Conservative radio host and former Rep. Joe Walsh (R-Ill.) announced on ABC's "This Week" that he is launching a primary challenge to President Trump in 2020.

"We've got a guy in the White House who’s unfit, completely unfit, to be president. And it stuns me that nobody stepped up, nobody in the Republican Party stepped up, because I’ll tell you what, George, everybody believes in the Republican party, everybody believes that he’s unfit."
"I’m running because he’s unfit. Somebody needs to step up and there needs to be an alternative. The country is sick of this guy’s tantrum. He’s a child. Again, the litany, he lies every time he opens his mouth. Look at what’s happened this week — the president of the United States, is tweeting us into a recession."

The big picture: Walsh isn't Trump's only primary challenger, as former Gov. Bill Weld (R-Mass.) has already launched a long-shot bid. But the Tea Party Republican would likely offer a different approach to the more traditional Weld, having created a brand for himself as a conservative activist unafraid to ruffle feathers. That has led Walsh to his fair share of controversy, including allegations of racist statements.

  • Walsh apologized for calling President Obama a "Muslim" and a "traitor," telling ABC: "I had strong policy disagreements with Barack Obama and too often I let those policy disagreements get personal."
  • Walsh laid the groundwork for a run at the presidency in a NY Times op-ed last week in which he stated the case for a contender from the right to challenge Trump. In the op-ed, Walsh said he gave Trump "a fair hearing" after voting for him in 2016, but he realized soon after he became president that he couldn’t support him.

The bottom line: President Trump has a near-90% approval rating within the Republican Party, and it will be incredibly difficult for Walsh or any primary challenger to replace him as the nominee.

Go deeper: Trump challenger Joe Walsh has an inflammatory record of his own

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Biden releases 2019 tax returns ahead of debate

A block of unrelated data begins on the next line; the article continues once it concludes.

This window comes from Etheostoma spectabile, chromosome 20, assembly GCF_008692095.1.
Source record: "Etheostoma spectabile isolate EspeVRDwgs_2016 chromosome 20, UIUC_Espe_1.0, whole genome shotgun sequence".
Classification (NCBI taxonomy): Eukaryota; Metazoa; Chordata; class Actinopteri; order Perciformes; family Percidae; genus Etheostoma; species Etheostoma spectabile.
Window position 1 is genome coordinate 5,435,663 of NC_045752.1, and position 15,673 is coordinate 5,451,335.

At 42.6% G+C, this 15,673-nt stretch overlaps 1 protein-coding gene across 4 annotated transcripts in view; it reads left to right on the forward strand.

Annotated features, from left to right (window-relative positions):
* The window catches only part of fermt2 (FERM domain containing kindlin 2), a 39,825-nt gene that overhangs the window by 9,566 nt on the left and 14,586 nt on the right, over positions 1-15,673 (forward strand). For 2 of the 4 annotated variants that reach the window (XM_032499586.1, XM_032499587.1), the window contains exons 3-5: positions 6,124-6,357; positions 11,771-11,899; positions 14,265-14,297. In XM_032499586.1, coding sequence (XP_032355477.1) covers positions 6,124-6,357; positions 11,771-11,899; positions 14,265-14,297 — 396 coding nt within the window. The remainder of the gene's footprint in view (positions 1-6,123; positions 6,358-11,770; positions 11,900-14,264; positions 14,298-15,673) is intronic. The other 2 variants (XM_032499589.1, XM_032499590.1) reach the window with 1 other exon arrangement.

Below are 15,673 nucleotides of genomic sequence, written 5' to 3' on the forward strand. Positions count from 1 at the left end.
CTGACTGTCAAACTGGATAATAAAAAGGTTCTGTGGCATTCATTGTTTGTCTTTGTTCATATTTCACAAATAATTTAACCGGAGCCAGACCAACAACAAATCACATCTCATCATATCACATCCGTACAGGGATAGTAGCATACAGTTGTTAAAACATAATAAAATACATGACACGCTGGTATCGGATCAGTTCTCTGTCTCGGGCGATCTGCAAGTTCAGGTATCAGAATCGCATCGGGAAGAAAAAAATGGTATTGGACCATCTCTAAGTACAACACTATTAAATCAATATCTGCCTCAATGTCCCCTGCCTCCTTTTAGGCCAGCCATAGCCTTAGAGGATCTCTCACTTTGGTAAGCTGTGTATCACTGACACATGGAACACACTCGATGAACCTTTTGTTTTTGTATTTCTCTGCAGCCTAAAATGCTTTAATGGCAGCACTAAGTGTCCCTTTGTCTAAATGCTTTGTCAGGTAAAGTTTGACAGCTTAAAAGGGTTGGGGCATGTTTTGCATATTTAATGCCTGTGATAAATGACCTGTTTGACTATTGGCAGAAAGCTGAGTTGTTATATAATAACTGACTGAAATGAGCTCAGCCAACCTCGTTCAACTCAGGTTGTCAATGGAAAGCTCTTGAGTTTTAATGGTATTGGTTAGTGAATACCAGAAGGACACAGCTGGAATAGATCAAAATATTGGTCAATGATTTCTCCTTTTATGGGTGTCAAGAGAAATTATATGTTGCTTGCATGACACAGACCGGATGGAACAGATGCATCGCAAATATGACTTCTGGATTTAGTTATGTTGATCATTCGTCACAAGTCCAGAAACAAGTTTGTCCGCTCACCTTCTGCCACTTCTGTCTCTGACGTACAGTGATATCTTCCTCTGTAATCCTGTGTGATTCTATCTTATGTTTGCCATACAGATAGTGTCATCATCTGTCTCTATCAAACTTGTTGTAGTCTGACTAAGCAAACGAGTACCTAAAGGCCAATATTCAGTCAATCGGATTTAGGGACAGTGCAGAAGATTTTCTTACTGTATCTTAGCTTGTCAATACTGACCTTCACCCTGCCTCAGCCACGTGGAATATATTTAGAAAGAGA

Photo: Alex Wong/Getty Images

Joe Biden's campaign released his 2019 tax returns on Tuesday, showing that he and his wife, Jill, paid nearly $300,000 in federal taxes last year.

Why it matters: The release, timed just hours before the first presidential debate, comes days after a bombshell New York Times report said that President Trump paid only $750 in federal taxes in 2016 and 2017. Biden's team is hoping to make the tax contrast a sticking point during their showdown.

Updated 1 hour ago - Politics & Policy

Coronavirus dashboard

Illustration: Sarah Grillo/Axios

  1. Global: Total confirmed cases as of 1 p.m. ET: 33,443,701 — Total deaths: 1,003,337 — Total recoveries: 23,200,183Map.
  2. U.S.: Total confirmed cases as of 1 p.m. ET: 7,159,222 — Total deaths: 205,345 — Total recoveries: 2,794,608 — Total tests: 102,342,416Map.
  3. Health: Americans won't take Trump's word on the vaccine, Axios-Ipsos poll finds.
  4. States: NYC's coronavirus positivity rate spikes to highest since June.
  5. Sports: Tennessee Titans close facility amid NFL's first coronavirus outbreak.
  6. World: U.K. beats previous record for new coronavirus cases.

NYC's coronavirus positivity rate spikes to highest since June

New York Mayor Bill de Blasio. Photo: Noam Galai/Getty Images

New York City's coronavirus positivity rate has ticked up to 3.25%, its highest since June, Mayor Bill de Blasio said at a news conference on Tuesday.

Why it matters: The jump — from 1.93% on Monday — came on the first day that public elementary classrooms reopened in the city after months of closures, but guidelines state that all public schools will have to shut if the citywide seven-day positivity rate stays above 3%.